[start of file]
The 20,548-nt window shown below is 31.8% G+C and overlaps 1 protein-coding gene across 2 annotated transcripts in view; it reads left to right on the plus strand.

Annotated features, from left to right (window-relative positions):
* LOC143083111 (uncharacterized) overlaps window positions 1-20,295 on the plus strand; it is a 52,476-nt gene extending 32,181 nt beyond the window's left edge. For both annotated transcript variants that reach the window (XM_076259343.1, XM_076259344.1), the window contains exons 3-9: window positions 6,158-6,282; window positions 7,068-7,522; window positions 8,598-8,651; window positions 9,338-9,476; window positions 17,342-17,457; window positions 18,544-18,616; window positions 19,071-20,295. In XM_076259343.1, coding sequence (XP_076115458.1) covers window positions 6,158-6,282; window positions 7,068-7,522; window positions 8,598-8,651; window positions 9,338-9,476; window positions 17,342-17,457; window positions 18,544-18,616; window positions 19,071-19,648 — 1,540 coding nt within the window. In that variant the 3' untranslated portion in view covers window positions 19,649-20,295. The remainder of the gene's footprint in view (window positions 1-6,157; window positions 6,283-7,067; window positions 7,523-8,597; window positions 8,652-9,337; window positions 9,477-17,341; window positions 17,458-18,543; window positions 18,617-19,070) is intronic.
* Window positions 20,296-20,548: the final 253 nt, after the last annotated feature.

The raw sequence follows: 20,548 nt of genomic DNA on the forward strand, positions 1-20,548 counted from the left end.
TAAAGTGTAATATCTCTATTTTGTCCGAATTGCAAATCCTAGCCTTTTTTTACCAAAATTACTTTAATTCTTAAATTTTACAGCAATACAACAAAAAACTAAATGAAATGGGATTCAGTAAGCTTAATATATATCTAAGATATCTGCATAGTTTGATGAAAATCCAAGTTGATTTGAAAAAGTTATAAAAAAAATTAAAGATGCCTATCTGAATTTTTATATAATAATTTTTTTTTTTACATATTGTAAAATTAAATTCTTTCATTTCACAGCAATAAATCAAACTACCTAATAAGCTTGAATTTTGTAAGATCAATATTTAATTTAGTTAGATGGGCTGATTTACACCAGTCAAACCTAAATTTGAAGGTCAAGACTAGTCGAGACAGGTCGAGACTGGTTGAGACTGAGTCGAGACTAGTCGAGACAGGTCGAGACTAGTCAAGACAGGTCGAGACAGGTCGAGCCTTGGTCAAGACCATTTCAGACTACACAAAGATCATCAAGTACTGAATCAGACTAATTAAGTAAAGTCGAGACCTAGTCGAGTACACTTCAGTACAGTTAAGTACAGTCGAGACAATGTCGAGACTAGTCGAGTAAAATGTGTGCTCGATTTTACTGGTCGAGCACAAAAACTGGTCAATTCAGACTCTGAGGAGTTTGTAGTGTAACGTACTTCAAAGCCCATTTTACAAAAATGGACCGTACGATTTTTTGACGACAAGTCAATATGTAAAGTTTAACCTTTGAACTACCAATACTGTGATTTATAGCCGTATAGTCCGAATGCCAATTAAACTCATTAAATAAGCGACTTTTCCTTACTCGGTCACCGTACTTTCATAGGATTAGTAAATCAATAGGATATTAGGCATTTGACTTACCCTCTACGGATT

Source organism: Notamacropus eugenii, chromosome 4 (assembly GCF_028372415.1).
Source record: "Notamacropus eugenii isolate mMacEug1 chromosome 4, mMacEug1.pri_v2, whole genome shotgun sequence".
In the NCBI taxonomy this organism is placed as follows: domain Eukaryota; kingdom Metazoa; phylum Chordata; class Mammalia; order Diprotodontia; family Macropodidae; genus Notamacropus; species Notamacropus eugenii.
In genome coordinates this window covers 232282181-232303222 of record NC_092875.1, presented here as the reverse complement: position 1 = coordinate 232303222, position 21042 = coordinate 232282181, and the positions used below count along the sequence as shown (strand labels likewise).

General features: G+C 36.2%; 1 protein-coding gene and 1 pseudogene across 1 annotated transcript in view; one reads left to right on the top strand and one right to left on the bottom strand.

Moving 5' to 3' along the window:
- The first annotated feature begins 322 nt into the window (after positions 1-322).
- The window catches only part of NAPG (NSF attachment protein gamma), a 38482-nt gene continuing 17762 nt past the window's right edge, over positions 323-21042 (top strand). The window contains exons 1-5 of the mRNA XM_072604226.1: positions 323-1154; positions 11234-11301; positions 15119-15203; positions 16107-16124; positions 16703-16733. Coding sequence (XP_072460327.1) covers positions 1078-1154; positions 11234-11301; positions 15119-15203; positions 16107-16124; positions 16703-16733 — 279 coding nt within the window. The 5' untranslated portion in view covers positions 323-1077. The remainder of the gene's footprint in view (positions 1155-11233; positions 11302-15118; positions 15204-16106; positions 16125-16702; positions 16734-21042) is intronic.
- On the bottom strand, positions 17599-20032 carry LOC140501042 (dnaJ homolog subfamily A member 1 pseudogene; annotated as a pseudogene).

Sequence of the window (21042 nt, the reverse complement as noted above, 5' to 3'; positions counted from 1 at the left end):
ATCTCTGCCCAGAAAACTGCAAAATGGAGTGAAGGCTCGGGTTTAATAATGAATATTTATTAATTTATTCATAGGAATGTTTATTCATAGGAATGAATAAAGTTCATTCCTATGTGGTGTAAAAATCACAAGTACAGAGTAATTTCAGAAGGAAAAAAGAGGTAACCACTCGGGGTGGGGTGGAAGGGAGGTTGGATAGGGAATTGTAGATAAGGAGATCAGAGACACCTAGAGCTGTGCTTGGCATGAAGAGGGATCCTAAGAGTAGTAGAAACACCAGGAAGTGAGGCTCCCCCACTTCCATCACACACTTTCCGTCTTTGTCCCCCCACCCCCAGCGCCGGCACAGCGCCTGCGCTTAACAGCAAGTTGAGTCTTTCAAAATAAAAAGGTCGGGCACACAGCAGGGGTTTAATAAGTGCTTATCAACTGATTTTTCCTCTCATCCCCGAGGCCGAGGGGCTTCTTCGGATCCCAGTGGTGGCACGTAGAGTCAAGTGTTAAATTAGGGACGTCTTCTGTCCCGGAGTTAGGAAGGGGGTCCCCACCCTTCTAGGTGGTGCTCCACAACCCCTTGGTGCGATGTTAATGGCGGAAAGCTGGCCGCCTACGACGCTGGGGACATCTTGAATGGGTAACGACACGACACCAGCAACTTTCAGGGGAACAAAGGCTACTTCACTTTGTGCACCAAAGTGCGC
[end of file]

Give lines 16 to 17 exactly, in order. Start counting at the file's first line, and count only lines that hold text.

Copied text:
Sequence of the window (21042 nt, the reverse complement as noted above, 5' to 3'; positions counted from 1 at the left end):
ATCTCTGCCCAGAAAACTGCAAAATGGAGTGAAGGCTCGGGTTTAATAATGAATATTTATTAATTTATTCATAGGAATGTTTATTCATAGGAATGAATAAAGTTCATTCCTATGTGGTGTAAAAATCACAAGTACAGAGTAATTTCAGAAGGAAAAAAGAGGTAACCACTCGGGGTGGGGTGGAAGGGAGGTTGGATAGGGAATTGTAGATAAGGAGATCAGAGACACCTAGAGCTGTGCTTGGCATGAAGAGGGATCCTAAGAGTAGTAGAAACACCAGGAAGTGAGGCTCCCCCACTTCCATCACACACTTTCCGTCTTTGTCCCCCCACCCCCAGCGCCGGCACAGCGCCTGCGCTTAACAGCAAGTTGAGTCTTTCAAAATAAAAAGGTCGGGCACACAGCAGGGGTTTAATAAGTGCTTATCAACTGATTTTTCCTCTCATCCCCGAGGCCGAGGGGCTTCTTCGGATCCCAGTGGTGGCACGTAGAGTCAAGTGTTAAATTAGGGACGTCTTCTGTCCCGGAGTTAGGAAGGGGGTCCCCACCCTTCTAGGTGGTGCTCCACAACCCCTTGGTGCGATGTTAATGGCGGAAAGCTGGCCGCCTACGACGCTGGGGACATCTTGAATGGGTAACGACACGACACCAGCAACTTTCAGGGGAACAAAGGCTACTTCACTTTGTGCACCAAAGTGCGC